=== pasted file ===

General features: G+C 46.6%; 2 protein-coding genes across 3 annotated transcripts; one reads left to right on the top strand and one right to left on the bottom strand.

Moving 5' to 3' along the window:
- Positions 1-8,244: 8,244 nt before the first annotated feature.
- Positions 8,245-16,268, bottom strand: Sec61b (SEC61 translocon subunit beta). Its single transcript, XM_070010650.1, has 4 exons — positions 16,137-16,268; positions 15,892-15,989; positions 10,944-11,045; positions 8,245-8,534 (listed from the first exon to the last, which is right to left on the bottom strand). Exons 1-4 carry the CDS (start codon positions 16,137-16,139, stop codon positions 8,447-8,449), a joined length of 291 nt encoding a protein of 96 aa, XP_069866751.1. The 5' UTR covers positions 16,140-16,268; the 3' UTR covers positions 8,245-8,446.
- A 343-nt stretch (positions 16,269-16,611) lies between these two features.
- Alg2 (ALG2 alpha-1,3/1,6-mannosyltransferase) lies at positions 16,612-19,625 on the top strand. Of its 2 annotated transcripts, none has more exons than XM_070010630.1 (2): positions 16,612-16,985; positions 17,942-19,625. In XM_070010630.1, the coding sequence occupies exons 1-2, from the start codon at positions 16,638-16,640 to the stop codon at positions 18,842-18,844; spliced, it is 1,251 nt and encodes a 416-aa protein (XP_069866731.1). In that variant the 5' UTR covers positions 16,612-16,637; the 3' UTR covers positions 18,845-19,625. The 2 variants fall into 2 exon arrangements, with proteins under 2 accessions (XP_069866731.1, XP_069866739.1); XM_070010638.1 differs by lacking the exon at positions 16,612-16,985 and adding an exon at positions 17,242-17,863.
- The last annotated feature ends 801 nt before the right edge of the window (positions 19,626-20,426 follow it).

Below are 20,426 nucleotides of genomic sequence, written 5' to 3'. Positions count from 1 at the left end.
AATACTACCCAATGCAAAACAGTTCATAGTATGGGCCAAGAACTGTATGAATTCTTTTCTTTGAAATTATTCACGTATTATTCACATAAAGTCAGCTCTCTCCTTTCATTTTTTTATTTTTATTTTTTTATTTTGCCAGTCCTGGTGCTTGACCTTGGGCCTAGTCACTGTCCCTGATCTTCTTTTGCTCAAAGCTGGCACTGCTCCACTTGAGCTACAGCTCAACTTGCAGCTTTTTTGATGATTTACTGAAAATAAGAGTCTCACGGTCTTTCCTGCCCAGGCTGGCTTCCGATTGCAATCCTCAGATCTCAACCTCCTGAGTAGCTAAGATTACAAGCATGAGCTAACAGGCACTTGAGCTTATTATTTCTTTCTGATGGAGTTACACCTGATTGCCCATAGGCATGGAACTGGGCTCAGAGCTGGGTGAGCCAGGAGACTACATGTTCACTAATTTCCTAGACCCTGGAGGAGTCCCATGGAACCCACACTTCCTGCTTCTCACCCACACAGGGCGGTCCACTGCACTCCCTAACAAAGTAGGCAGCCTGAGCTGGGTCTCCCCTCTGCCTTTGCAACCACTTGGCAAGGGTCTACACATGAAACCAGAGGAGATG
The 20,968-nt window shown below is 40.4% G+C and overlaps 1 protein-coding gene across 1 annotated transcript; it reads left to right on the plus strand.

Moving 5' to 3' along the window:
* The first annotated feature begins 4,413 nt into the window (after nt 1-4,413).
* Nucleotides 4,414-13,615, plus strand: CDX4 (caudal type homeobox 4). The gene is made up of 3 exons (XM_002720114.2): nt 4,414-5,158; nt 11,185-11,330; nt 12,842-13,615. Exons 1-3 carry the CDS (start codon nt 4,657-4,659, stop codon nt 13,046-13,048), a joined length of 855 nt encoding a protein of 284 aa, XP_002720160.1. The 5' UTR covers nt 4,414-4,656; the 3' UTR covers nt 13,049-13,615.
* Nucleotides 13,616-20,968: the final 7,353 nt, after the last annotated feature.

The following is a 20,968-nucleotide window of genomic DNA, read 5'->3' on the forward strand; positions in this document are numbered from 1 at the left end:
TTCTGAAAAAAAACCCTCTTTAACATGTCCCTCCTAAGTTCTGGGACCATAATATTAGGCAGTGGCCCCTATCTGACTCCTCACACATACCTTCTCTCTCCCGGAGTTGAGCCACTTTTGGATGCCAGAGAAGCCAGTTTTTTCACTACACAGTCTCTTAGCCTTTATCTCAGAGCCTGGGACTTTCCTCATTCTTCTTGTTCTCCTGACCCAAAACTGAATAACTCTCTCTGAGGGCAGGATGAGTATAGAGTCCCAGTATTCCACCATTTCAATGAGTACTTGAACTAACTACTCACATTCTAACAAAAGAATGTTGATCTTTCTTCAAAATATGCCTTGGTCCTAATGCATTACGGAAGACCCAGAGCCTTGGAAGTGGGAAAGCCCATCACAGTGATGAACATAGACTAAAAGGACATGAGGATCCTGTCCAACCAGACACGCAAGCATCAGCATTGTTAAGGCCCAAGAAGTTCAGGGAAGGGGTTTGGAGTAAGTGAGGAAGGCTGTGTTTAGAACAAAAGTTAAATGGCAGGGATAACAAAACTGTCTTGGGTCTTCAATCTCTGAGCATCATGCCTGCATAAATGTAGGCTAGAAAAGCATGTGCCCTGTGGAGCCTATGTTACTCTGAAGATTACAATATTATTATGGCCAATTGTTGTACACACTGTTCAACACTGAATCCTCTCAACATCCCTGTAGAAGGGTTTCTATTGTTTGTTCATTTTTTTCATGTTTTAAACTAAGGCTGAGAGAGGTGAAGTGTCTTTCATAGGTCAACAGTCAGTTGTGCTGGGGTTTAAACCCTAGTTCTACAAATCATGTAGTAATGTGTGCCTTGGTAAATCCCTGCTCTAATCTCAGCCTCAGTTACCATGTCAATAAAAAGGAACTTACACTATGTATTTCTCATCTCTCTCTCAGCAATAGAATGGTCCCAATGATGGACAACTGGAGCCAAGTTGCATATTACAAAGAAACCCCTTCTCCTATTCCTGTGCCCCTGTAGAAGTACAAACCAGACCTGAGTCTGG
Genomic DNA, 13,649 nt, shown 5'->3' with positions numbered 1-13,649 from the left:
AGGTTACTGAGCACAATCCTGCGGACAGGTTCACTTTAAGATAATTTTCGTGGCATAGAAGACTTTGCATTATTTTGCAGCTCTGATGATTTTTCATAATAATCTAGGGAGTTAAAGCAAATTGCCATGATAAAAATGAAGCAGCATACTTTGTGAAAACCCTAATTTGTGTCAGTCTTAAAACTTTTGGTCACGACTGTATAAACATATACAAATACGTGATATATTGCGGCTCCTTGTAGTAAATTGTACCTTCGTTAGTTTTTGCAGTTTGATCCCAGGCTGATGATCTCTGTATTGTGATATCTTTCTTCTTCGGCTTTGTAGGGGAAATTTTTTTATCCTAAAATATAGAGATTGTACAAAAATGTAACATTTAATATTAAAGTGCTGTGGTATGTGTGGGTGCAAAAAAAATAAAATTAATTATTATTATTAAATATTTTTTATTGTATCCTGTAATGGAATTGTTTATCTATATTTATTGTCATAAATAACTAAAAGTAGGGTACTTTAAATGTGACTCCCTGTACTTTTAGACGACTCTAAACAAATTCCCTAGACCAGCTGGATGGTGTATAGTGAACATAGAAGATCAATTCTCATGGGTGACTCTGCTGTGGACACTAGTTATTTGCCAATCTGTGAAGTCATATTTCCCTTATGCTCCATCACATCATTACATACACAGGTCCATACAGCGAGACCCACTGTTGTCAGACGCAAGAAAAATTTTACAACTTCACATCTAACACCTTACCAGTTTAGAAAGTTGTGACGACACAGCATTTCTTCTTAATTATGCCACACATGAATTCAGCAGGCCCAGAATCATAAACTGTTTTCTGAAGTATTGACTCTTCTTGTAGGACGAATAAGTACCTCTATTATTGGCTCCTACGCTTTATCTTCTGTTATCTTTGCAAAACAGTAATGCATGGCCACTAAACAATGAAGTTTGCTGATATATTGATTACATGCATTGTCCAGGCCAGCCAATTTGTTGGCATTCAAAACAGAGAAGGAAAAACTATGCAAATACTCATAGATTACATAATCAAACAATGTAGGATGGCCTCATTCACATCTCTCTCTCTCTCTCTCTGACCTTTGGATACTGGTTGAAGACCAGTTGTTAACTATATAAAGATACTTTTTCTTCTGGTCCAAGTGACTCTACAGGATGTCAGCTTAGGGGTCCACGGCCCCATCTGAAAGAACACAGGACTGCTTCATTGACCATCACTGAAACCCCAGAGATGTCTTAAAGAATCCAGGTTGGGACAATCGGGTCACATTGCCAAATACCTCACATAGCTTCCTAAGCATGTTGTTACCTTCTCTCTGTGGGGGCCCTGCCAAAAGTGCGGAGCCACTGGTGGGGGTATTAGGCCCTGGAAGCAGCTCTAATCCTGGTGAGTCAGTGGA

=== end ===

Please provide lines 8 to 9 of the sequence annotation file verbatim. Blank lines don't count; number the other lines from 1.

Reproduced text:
Below are 20,426 nucleotides of genomic sequence, written 5' to 3'. Positions count from 1 at the left end.
AATACTACCCAATGCAAAACAGTTCATAGTATGGGCCAAGAACTGTATGAATTCTTTTCTTTGAAATTATTCACGTATTATTCACATAAAGTCAGCTCTCTCCTTTCATTTTTTTATTTTTATTTTTTTATTTTGCCAGTCCTGGTGCTTGACCTTGGGCCTAGTCACTGTCCCTGATCTTCTTTTGCTCAAAGCTGGCACTGCTCCACTTGAGCTACAGCTCAACTTGCAGCTTTTTTGATGATTTACTGAAAATAAGAGTCTCACGGTCTTTCCTGCCCAGGCTGGCTTCCGATTGCAATCCTCAGATCTCAACCTCCTGAGTAGCTAAGATTACAAGCATGAGCTAACAGGCACTTGAGCTTATTATTTCTTTCTGATGGAGTTACACCTGATTGCCCATAGGCATGGAACTGGGCTCAGAGCTGGGTGAGCCAGGAGACTACATGTTCACTAATTTCCTAGACCCTGGAGGAGTCCCATGGAACCCACACTTCCTGCTTCTCACCCACACAGGGCGGTCCACTGCACTCCCTAACAAAGTAGGCAGCCTGAGCTGGGTCTCCCCTCTGCCTTTGCAACCACTTGGCAAGGGTCTACACATGAAACCAGAGGAGATG